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Who Reads those Privacy Policy Statements on Websites? NAI Does!

In a recent post “Transparency Should Be the New Privacy,” on the IAPP Blog “Privacy Perspectives,” Richard Beaumont writes:  “The privacy policy is the document on any website least likely to inform the visitor in any meaningful way…The reality is that the privacy policy is designed to protect the owners in the case of a dispute—which is what most legal documents are designed to do.

Beaumont calls for a new solution in order to simplify privacy policy statements so that they are understandable to the consumer: a “transparency policy” or “transparency statement” – a concise clear statement that is easy to understand.  He writes, “It will be the basis on which the website will set your expectations for how you and your data will be treated….Transparency statements could be the vehicle to enable the majority of people to make better-informed choices than they currently do and use a truly market-driven approach to online privacy practice.”

In a comment posted on Beaumont’s blog post, NAI President Marc Groman wrote about the practical challenges of implementing such a solution:

“When it comes to the need for more transparency, you won’t get an argument from me. Amen! But as a person who has both drafted privacy policies and enforced privacy policies on behalf of the FTC, I am having a difficult time understanding how this would be implemented in practice. I don’t have an issue with the concept or philosophy behind your thoughtful proposal for a plain and simple transparency statement, but I don’t follow how it would play out and balance the multiple objectives set out in your post.”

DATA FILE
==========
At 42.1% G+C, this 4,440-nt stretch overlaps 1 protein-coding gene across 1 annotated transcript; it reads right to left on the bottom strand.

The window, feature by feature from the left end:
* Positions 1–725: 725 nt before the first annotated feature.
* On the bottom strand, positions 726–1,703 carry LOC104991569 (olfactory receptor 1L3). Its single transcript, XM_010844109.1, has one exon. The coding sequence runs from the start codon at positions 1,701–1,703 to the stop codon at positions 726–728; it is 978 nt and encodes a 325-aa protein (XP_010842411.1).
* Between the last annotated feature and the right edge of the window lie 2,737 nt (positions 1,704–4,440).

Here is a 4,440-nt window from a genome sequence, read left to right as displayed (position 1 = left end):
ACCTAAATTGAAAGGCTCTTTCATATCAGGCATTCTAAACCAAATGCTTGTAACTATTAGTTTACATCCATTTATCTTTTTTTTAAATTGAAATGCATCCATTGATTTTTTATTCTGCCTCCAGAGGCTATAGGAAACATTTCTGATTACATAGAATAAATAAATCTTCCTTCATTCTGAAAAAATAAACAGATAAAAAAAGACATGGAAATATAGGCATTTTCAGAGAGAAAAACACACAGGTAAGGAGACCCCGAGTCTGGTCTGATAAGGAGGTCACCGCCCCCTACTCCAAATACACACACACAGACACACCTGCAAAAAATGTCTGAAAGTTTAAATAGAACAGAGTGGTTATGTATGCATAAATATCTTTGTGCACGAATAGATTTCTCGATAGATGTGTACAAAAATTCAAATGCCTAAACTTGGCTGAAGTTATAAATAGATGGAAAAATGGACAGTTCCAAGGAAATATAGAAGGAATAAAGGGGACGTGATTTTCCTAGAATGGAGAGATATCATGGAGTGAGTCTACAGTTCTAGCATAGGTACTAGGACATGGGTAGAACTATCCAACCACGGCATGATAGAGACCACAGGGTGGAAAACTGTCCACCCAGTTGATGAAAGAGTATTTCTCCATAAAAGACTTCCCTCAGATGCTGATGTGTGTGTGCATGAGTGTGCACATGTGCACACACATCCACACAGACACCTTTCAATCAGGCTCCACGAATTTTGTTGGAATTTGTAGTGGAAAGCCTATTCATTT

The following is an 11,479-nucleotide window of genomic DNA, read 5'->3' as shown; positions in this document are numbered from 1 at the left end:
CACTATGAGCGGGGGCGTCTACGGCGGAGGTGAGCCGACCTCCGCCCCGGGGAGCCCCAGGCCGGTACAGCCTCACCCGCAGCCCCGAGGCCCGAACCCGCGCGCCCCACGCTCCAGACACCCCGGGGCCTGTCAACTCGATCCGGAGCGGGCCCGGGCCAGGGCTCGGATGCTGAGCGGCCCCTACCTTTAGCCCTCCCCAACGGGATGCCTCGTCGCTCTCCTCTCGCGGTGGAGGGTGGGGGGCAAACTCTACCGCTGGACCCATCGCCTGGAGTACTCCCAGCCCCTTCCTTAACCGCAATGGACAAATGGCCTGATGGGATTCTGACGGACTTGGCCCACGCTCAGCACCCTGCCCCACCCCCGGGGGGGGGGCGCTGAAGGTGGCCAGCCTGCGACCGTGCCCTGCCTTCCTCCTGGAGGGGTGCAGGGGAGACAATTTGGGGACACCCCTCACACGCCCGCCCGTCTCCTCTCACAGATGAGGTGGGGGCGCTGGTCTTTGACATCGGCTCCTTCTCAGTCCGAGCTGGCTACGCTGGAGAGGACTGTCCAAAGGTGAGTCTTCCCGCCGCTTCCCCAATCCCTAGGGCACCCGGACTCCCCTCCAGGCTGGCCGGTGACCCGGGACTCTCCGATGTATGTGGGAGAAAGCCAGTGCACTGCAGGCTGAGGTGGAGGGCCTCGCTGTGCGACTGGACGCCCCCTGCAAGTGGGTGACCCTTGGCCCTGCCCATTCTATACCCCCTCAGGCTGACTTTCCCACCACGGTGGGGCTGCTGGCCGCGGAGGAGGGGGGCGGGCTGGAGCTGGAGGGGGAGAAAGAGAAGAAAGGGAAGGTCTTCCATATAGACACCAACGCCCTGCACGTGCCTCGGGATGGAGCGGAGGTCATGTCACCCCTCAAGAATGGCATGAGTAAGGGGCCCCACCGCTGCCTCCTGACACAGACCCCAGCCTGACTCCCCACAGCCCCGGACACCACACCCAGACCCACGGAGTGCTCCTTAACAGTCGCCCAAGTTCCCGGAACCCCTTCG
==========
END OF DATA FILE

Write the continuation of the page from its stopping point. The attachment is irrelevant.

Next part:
Marc also pointed out that, while privacy policies are often not drafted with the goal of informing the general public, they do serve a valuable purpose:

“First, they often force a company to review its business model and data practices as part of the very exercise of drafting the privacy policy. Second, we [NAI] require our members to include specific information in their policies such as retention schedules for data and links to an opt-out mechanism. Third, privacy policies are reviewed by regulators, academics and self-regulatory compliance programs like NAI. This allows those stakeholders to compare practices and representations made by different entities.”

While consumers may not read privacy policies, NAI does!  As Marc stated in his comment:  

At NAI … not only do we read every word of hundreds of privacy policies every year, we have developed in house a privacy policy scanner that reviews every NAI members’ privacy policy every business day for changes. The scanner identifies every revision to every privacy policy and then our team of attorneys look at those changes to help identify potential compliance issues… it is incredibly useful for both our compliance program and our members.

What do you think about transparency policies?  We invite you to engage with us on the subject as more transparency is good for everyone. 

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